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Author Topic: Decline in insect populations  (Read 19883 times)

Rod

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Re: Decline in insect populations
« Reply #150 on: July 12, 2019, 05:09:18 PM »
Early arrival of spring disrupts the mutualism between plants and pollinators

Quote
Global warming has affected the phenology of diverse organisms, such as the timing of plant flowering and leafing, animal hibernation and migration. This is particularly so in cold ecosystems, increasing the risk of disturbing mutual relationships between living organisms. It could also affect the relationship between plants and insects that carry pollen, but few studies have been conducted and the subject remains largely unknown.

The researchers examined Corydailis ambigua growing in cold-temperature forests in Hokkaido in northern Japan, and bumblebees, which collect nectar from the flowers. Usually the bloom of the flowers and emergence of the bumblebees are in sync.

They monitored the plant and insect for 19 years in a natural forest of Hokkaido, recording the timing of snowmelt, flowering and emergence of bumblebees as well as the seed-set rate. In this way, they were able to observe how the snowmelt timing and ambient temperatures affect the local phenology.

Long-term monitoring revealed that snowmelt timing dictates when Corydailis ambigua flowers. The earlier the snowmelt, the earlier the flowering. The researchers also found that bumblebees, which hibernate underground during winter, become active when soil temperatures reach 6 C. When the snowmelt is early, flowering tends to occur before the bees emerge, creating a mismatch. The wider the mismatch, the lower the seed-set rate due to insufficient pollination.

https://www.eurekalert.org/pub_releases/2019-07/hu-eao071219.php


vox_mundi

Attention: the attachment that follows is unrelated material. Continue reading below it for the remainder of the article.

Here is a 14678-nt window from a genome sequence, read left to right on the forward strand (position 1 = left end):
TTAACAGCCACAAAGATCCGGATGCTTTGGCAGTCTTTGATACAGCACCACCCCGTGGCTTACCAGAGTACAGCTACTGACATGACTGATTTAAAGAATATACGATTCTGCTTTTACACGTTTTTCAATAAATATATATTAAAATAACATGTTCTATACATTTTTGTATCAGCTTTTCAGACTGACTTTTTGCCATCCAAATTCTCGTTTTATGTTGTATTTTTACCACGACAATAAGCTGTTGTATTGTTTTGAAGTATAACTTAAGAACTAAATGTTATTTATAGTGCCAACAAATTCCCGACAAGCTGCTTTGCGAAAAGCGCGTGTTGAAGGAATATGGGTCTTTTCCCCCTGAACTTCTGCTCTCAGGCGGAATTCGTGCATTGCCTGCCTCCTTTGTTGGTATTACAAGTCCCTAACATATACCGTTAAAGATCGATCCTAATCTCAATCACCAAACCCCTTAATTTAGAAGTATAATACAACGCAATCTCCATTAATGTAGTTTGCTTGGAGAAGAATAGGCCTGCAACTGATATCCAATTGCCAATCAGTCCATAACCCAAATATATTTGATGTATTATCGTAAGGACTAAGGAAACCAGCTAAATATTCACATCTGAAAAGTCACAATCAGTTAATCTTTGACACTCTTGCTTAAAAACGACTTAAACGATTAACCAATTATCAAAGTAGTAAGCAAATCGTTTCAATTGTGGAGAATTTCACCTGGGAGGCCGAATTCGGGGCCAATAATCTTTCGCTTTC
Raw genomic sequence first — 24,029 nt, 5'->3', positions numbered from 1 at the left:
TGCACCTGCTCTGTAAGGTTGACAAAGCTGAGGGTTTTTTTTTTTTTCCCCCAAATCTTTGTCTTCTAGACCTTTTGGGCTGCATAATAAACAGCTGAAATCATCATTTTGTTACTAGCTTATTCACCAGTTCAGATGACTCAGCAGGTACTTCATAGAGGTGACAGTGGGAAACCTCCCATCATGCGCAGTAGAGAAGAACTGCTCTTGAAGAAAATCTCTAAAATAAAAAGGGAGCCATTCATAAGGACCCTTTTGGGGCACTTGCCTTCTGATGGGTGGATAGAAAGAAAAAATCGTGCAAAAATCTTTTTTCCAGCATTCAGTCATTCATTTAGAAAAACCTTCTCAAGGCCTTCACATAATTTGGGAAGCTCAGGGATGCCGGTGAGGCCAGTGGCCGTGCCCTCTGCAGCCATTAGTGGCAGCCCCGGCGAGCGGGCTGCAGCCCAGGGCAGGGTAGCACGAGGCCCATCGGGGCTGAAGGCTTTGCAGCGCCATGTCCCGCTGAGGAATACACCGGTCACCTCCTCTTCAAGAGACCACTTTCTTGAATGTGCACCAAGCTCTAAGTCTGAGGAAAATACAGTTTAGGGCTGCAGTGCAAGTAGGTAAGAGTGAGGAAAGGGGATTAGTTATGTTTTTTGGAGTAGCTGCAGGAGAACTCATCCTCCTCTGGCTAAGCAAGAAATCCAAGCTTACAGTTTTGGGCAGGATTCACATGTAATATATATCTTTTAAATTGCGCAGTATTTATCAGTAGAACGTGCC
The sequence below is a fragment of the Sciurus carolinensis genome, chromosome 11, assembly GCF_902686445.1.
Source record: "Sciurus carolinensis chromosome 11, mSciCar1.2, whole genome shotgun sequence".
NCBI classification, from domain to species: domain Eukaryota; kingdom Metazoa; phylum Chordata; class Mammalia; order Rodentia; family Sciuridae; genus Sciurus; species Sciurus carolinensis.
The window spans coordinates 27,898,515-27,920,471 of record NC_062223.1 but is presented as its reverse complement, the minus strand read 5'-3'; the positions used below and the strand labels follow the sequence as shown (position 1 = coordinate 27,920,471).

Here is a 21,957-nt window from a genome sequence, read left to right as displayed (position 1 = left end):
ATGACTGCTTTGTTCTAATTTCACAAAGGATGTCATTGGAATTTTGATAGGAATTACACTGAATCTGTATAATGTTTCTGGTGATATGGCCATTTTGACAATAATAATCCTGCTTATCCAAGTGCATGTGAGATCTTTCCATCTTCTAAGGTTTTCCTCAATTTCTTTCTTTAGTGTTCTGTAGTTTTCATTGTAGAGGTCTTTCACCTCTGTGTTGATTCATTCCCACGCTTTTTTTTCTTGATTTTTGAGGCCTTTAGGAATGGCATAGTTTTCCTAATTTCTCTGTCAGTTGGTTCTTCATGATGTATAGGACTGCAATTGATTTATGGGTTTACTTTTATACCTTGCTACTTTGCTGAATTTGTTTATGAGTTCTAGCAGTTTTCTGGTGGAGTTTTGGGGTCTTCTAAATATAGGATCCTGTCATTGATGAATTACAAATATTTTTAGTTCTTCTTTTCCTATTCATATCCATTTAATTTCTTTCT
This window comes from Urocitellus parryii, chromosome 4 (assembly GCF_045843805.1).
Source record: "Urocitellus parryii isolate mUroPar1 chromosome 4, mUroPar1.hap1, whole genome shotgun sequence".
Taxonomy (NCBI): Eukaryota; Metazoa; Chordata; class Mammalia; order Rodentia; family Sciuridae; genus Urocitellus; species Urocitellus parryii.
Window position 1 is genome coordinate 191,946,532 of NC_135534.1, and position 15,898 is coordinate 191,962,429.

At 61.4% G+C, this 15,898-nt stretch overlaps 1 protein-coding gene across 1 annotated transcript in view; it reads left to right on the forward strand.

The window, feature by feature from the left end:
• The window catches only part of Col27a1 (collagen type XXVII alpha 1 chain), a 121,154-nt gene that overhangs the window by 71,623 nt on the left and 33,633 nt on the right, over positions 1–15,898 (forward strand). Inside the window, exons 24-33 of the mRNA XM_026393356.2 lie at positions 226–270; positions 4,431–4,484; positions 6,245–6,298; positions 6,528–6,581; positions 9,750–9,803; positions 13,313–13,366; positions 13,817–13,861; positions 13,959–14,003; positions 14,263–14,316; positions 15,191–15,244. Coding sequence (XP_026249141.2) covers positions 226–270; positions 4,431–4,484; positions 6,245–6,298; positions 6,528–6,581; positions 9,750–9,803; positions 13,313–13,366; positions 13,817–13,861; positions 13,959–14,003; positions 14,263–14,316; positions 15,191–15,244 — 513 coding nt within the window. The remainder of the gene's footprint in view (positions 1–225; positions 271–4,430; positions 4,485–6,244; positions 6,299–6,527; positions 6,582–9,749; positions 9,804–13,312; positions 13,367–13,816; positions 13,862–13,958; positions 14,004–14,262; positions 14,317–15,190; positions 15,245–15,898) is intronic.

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Re: Decline in insect populations
« Reply #151 on: July 12, 2019, 06:25:03 PM »
“There are three classes of people: those who see. Those who see when they are shown. Those who do not see.” ― Leonardo da Vinci

Insensible before the wave so soon released by callous fate. Affected most, they understand the least, and understanding, when it comes, invariably arrives too late

petm

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Re: Decline in insect populations
« Reply #152 on: July 13, 2019, 12:47:12 AM »
Long-term monitoring revealed that snowmelt timing dictates when Corydailis ambigua flowers. The earlier the snowmelt, the earlier the flowering. The researchers also found that bumblebees, which hibernate underground during winter, become active when soil temperatures reach 6 C. When the snowmelt is early, flowering tends to occur before the bees emerge, creating a mismatch.

This requires evolution. Plants that flower later will become more likely to be pollinated, passing on the alleles causing earlier pollination. Bumblebees that become active earlier will gather more pollen, similarly resulting in selection.

At the current rates of environmental change, is there sufficient time (generations of these species) for evolution to save this and other systems? It's becoming increasingly unlikely.

This should be the top argument for action, regardless of arbitrary temperature thresholds. The more GWGs we pump into the atmosphere, the greater the chance of complete ecosystem collapse.

But frankly those in power don't give a s**t.